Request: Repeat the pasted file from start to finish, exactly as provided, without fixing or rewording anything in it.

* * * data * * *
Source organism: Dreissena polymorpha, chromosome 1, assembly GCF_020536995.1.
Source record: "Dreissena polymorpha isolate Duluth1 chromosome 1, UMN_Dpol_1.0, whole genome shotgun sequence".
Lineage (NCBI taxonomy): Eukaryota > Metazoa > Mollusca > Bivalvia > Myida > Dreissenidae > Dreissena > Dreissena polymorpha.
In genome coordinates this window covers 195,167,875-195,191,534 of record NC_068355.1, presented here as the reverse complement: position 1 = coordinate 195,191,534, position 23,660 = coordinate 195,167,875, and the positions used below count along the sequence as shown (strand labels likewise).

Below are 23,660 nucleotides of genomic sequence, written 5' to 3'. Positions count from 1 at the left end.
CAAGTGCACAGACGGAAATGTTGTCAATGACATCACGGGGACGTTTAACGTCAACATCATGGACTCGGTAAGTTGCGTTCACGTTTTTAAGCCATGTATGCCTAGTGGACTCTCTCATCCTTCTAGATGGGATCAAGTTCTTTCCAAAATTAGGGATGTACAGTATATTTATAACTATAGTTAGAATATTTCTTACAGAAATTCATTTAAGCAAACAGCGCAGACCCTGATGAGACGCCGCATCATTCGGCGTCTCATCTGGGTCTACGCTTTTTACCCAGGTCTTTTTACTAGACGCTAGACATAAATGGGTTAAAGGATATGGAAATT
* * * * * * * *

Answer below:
Source organism: Dreissena polymorpha, chromosome 1, assembly GCF_020536995.1.
Source record: "Dreissena polymorpha isolate Duluth1 chromosome 1, UMN_Dpol_1.0, whole genome shotgun sequence".
Lineage (NCBI taxonomy): Eukaryota > Metazoa > Mollusca > Bivalvia > Myida > Dreissenidae > Dreissena > Dreissena polymorpha.
In genome coordinates this window covers 195,167,875-195,191,534 of record NC_068355.1, presented here as the reverse complement: position 1 = coordinate 195,191,534, position 23,660 = coordinate 195,167,875, and the positions used below count along the sequence as shown (strand labels likewise).

Below are 23,660 nucleotides of genomic sequence, written 5' to 3'. Positions count from 1 at the left end.
CAAGTGCACAGACGGAAATGTTGTCAATGACATCACGGGGACGTTTAACGTCAACATCATGGACTCGGTAAGTTGCGTTCACGTTTTTAAGCCATGTATGCCTAGTGGACTCTCTCATCCTTCTAGATGGGATCAAGTTCTTTCCAAAATTAGGGATGTACAGTATATTTATAACTATAGTTAGAATATTTCTTACAGAAATTCATTTAAGCAAACAGCGCAGACCCTGATGAGACGCCGCATCATTCGGCGTCTCATCTGGGTCTACGCTTTTTACCCAGGTCTTTTTACTAGACGCTAGACATAAATGGGTTAAAGGATATGGAAATT